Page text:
Sunday, 29 April 2012

An Exercise In Patience

The company I work for is obsessed with t-shirts, to the point that one of our customers once joked that we were a t-shirt company masquerading as a software company. Most of the shirts we get made are fairly elaborate and designed in-house for special occasions, but one of our lovely designers decided to draw up unofficial plain text-based ones of memorable things people had said around the office. I really liked the designs, so for Christmas last year I asked her partner which ones they each liked the best, and took a crack at making them.

The original shirt designs - courtesy of @samthebridge

Luckily I found a couple of plain t-shirts at Giordano (although they didn't have a dark blue male one so I had to settle for green), then I wandered off to Lincraft to find t-shirt transfers. There were two types - for white and coloured backgrounds - so I grabbed a pack of the coloured ones.

I started out by printing out a couple of draft versions of the text to get the sizing right. It turned out that choosing the colour was also somewhat difficult - at first I thought a really light grey would be good, but when I tried it out it was too dark. Light cream ended up looking a bit closer to white so I just went with that.

Experimenting with colour and positon

When I bought the transfers, I had assumed that the coloured background type would be a clear sheet that you just printed your design on to and then could cut around roughly and iron on the shirts. To my horror, when I opened the packet the whole sheet was opaque white! I have no idea why they were for 'coloured backgrounds', but it left me with no choice but to cut out all the letters individually.

Oh. My. Goodness. In general I'm not a patient person but I usually get a bit pedantic with getting craft projects perfect. This was really pushing it though. I think all up for the two shirts I was cutting up letters for at least 2 or 3 hours - at least I can say I have excellent cutting skills now. The worst part was the letters like 'e' and 'b' that had bits that needed the middle cut out, and the one 's' I had to cut out was terrible. Whenever I hit an 'l' or a capital 'i' I was over the moon.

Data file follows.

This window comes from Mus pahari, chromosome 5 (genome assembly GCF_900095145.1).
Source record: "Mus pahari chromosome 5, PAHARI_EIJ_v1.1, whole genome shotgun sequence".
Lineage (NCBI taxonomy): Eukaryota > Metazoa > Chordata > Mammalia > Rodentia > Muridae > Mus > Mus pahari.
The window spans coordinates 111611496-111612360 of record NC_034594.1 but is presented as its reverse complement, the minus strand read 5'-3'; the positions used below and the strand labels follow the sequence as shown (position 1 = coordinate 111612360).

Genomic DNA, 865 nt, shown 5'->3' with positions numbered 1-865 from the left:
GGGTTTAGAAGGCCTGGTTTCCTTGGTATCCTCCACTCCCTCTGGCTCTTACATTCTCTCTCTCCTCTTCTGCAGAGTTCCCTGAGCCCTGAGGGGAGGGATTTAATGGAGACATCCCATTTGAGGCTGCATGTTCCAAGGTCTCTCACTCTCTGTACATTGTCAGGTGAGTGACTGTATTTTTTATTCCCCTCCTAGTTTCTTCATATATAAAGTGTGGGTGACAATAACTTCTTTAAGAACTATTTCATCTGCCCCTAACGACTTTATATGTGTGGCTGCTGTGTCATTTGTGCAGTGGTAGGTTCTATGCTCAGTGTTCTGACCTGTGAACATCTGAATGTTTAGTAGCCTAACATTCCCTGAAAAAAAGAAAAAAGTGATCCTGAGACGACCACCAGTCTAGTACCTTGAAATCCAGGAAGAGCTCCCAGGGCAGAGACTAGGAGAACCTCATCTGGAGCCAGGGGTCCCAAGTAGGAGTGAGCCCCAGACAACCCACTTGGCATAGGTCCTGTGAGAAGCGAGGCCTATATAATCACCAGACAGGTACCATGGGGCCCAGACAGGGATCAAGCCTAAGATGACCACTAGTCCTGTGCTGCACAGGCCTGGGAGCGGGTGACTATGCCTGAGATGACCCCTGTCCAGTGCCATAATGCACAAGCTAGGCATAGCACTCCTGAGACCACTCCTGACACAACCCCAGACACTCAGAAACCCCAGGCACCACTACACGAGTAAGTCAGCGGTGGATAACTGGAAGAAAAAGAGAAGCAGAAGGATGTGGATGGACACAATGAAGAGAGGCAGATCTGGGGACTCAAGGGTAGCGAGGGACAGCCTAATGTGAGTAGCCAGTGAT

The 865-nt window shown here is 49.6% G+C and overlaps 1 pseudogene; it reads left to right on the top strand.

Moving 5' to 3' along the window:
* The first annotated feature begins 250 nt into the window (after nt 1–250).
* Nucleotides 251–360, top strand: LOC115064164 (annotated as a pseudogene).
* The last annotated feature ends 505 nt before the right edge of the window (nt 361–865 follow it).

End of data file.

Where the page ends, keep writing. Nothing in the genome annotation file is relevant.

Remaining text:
I'm about the same size as Sam, and I'd bought myself a shirt along with the two presents I'd gotten, so I was able to position the text in the right place by trying on my shirt with the draft copies I'd made earlier. I just sort've guessed for the other one!

I had a bit of a mishap with the green one - I stuck some paper over the letters and ironed them like the instructions said, but I didn't read all the instructions properly and took the paper off too early (it has to cool down before you peel it off, oops!). Some of the letters came off, so I just grabbed the practice copies of the letters and used them as stencils directly against the t-shirt transfer. It meant that some letters were cream and some were actually white, but given that the shirt said 'Suboptimal', it sort've made sense! I'm glad I did it first though - if I had done the blue one first and lots of letters had been ruined I would've cried.

I'm actually really happy with how they turned out. The edges of the lettering aren't quite perfect and some of them came out a bit wonky but it made the t-shirts feel a bit more personal than if it'd just been printed out by a machine. Plus, while the letters were a huge pain to cut out, not having large expanses of clear t-shirt transfer stuck to the shirt was awesome. As a finishing touch I put our company's logo on the back of the shirts where it appears on our official shirts - it was much easier to cut out than the letters were!

Thursday, 26 April 2012

Under Construction

Now that I have my shiny new sewing machine, I'm going to say a fond but relieved farewell to my mum's old machine by sharing with you the last project I made with it. Fittingly enough, it ended up being a Christmas present for my mum.